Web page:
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Details of Grant 

EPSRC Reference: EP/N014057/1
Title: Capacitance spectroscopy led process innovations to improve VOC in CdTe thin film solar cells
Principal Investigator: Major, Dr JD
Other Investigators:
Researcher Co-Investigators:
Project Partners:
Calyxo GmbH First Solar Inc Lancaster University
Mugla Sitki Kocman University Semimetrics Ltd
Department: Physics
Organisation: University of Liverpool
Scheme: EPSRC Fellowship
Starts: 01 May 2016 Ends: 30 April 2021 Value (£): 810,102
EPSRC Research Topic Classifications:
Solar Technology
EPSRC Industrial Sector Classifications:
Energy
Related Grants:
Panel History:
Panel DatePanel NameOutcome
25 Feb 2016 Engineering Fellowship Interview Panel A February 2016 Announced
25 Nov 2015 Engineering Prioritisation Panel Meeting 25th and 26th November 2015 Announced
Summary on Grant Application Form
An alternative solar cell technology: Cadmium telluride (CdTe) solar cells offer an alternative to the current market leading Silicon based photovoltaic (PV) modules. CdTe solar cells have lower materials costs and generate less CO2 during production that Si. These modules are now in mass production and are already one of the lowest cost-per-watt solar technologies. Their continued development is however being limited by a failure to improve the generated voltage. This limit needs to be overcome in order reduce the cost per watt of power generation from solar and help end the need for a subsidised PV market. This fellowship seeks to identify a way to overcome this limitation.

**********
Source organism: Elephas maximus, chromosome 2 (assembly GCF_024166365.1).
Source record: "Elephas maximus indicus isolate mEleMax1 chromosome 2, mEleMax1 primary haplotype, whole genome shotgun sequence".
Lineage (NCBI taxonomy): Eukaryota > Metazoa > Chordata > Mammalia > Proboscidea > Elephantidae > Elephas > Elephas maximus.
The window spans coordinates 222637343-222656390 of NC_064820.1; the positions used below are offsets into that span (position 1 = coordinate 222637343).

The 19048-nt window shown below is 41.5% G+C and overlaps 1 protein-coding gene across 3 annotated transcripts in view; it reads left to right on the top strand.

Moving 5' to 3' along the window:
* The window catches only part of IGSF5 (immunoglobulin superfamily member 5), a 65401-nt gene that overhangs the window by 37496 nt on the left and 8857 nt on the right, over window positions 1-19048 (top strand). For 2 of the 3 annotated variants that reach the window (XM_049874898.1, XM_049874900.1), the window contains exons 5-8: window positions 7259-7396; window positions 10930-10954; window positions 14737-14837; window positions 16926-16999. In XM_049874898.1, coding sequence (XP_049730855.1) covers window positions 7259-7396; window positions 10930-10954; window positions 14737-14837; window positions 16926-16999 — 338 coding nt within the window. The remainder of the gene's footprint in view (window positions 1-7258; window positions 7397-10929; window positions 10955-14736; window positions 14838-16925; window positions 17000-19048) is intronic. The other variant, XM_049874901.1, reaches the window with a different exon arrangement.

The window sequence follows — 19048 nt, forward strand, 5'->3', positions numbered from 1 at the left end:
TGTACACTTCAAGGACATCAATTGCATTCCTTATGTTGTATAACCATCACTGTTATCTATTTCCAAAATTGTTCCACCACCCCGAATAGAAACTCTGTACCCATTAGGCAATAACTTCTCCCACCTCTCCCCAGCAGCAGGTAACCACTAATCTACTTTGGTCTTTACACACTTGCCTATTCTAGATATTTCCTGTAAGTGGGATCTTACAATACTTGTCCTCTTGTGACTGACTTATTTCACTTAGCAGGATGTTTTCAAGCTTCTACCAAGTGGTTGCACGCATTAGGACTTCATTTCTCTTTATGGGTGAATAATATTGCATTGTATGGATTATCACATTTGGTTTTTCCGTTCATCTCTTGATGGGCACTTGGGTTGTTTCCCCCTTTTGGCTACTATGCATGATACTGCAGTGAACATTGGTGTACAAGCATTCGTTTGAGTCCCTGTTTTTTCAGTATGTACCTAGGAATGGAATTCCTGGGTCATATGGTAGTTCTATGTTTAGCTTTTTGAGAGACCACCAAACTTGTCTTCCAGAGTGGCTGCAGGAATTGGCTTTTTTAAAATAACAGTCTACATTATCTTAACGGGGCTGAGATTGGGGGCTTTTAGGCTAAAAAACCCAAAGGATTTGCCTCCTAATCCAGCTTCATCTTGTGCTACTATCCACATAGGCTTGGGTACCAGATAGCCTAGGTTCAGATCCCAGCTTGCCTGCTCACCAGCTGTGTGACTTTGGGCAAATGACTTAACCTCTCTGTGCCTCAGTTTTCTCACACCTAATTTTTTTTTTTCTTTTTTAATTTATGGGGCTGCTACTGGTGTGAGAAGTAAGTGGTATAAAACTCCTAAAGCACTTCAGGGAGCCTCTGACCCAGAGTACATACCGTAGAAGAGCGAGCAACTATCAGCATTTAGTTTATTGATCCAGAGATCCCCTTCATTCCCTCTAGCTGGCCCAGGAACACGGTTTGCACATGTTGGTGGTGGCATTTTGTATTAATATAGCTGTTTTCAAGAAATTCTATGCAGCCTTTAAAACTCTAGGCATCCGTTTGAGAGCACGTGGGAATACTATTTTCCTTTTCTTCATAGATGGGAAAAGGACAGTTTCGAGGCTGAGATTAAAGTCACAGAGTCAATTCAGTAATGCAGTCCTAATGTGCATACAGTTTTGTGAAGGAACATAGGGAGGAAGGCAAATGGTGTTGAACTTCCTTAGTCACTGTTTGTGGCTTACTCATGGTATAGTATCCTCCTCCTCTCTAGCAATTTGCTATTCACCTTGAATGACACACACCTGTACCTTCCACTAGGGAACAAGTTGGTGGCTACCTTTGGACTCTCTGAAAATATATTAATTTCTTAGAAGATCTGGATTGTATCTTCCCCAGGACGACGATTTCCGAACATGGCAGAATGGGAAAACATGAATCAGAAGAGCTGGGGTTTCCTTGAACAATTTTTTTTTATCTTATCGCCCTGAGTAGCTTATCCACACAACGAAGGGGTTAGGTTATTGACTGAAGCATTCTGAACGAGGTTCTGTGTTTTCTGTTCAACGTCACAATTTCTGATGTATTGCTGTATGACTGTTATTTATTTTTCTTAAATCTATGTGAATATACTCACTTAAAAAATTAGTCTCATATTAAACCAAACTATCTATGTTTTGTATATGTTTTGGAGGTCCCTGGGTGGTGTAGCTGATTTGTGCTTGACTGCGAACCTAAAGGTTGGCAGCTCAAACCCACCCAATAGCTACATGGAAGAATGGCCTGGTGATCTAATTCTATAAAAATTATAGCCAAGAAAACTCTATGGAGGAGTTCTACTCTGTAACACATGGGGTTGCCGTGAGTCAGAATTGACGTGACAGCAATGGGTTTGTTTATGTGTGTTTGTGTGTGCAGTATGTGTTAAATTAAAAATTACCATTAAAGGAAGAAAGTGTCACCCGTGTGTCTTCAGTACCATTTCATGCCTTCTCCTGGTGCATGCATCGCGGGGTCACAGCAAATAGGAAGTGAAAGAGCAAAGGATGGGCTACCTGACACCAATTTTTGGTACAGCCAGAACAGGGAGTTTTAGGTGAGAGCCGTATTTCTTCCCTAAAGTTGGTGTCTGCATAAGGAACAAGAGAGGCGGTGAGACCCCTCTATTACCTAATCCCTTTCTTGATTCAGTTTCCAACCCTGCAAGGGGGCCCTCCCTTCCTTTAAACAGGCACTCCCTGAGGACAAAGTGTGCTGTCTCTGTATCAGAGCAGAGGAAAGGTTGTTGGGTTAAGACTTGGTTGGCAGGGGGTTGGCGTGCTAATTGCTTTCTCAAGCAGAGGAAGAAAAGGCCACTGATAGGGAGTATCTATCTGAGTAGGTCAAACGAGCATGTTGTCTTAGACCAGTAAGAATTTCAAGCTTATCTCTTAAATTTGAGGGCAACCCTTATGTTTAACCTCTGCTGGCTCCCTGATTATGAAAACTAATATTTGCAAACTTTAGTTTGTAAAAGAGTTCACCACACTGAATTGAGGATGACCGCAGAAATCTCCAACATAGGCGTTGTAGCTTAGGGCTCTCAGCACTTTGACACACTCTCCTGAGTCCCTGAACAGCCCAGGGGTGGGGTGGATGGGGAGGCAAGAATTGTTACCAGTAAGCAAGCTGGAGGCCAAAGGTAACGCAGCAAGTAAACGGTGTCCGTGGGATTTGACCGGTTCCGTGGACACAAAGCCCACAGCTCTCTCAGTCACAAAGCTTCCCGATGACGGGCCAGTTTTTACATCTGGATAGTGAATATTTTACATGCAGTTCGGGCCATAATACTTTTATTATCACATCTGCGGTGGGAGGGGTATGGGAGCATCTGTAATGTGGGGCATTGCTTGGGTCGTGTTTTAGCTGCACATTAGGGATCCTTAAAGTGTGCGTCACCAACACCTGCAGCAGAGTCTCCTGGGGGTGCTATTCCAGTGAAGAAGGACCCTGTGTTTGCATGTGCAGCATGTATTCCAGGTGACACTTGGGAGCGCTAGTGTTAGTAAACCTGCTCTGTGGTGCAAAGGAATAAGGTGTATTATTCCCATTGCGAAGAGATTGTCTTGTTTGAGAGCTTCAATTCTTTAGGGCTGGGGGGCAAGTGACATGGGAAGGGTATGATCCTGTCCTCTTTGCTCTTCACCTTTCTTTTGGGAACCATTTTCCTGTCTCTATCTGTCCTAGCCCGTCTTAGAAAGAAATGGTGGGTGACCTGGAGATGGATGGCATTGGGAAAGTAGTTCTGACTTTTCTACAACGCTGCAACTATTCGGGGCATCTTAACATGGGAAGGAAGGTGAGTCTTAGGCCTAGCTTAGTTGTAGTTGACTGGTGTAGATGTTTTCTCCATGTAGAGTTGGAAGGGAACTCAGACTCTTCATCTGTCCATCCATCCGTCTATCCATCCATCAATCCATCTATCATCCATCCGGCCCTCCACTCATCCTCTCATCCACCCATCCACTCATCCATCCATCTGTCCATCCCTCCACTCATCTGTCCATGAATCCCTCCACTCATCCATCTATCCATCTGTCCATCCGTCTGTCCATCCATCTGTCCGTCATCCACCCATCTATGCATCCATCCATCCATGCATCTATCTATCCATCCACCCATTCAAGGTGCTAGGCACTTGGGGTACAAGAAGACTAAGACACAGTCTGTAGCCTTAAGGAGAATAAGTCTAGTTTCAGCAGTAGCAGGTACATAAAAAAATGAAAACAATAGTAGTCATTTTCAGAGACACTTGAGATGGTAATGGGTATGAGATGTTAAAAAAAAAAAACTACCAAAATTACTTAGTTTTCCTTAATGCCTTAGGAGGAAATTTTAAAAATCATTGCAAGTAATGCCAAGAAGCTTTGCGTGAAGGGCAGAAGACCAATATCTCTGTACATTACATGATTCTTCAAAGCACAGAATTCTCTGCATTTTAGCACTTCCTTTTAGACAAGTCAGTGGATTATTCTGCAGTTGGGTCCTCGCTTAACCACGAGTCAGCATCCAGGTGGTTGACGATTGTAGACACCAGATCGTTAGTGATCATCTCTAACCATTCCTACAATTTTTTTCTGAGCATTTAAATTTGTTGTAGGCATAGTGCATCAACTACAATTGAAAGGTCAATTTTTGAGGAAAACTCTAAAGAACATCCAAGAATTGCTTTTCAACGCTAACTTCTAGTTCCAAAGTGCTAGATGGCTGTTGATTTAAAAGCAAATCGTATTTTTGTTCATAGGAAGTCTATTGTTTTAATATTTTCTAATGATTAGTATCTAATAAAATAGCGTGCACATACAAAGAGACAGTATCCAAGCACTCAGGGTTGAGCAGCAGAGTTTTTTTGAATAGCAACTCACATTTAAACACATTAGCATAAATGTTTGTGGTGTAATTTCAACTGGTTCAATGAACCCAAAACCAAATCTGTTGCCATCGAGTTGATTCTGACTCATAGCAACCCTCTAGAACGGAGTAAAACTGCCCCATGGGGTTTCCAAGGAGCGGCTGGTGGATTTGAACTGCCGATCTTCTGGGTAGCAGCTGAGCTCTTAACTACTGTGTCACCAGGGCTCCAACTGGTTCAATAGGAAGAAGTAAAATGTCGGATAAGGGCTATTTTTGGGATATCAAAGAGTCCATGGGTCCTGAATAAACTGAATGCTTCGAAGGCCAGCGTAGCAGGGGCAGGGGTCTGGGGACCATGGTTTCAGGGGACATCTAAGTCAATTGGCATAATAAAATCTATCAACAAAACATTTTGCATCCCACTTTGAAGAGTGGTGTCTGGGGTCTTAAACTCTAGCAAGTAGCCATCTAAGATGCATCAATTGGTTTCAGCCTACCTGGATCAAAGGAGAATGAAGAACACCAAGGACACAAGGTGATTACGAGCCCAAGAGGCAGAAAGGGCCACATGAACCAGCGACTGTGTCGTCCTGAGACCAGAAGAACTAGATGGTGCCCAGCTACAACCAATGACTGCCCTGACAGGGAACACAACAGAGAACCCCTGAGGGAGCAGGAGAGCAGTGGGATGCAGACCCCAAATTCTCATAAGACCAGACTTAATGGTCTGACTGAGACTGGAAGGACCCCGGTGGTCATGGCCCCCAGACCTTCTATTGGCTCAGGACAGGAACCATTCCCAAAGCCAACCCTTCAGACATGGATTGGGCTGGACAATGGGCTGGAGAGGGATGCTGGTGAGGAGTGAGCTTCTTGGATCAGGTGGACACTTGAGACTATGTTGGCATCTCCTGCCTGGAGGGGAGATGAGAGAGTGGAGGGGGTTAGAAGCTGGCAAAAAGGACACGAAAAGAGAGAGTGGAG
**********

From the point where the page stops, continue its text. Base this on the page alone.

A new methodology: The standard way to improve solar cell performance is through empirical process developments, optimising deposition conditions and techniques. This fellowship seeks to develop a different approach by using powerful capacitance spectroscopy techniques to identify routes to new process innovations. Capacitance spectroscopy allows electrically active defects, which are the cause of the voltage loss in CdTe solar cells, to be identified. By monitoring the number and position of these defects, linked to cell production and performance, we can identify both their source and their impact. This allows the key defects which most harm cell performance to be determined and thus process innovations to eliminate them can be developed. Through this physics-led approach to cell production we can overcome the voltage limitation in CdTe solar cells.

Wider impact: Whilst this project focuses on CdTe solar cells, the methodology established will have wider implications. There are a number of other solar cell technologies that have similar limitations and can benefit from the application of the techniques developed during this fellowship. The work undertaken in this project will benefit an entire generation of solar cells.

The research team: The fellowship applicant Dr Jon Major will lead the research team working on the project. Dr Major has over ten years' experience working with CdTe solar cells and is one of the country's leading young PV researchers. The project will be carried out at the University of Liverpool's Stephenson Institute for Renewable Energy, a cross-disciplinary research centre working on numerous aspects of renewable energy.

This fellowship proposal has three key aims;

- Overcome the voltage limitation in CdTe solar cells.

- Establish a capacitance spectroscopy led approach to solar cell development.

- Accelerate the career progression of one of the UK's leading young PV researchers.

Key Findings
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Further Information:  
Organisation Website: http://www.liv.ac.uk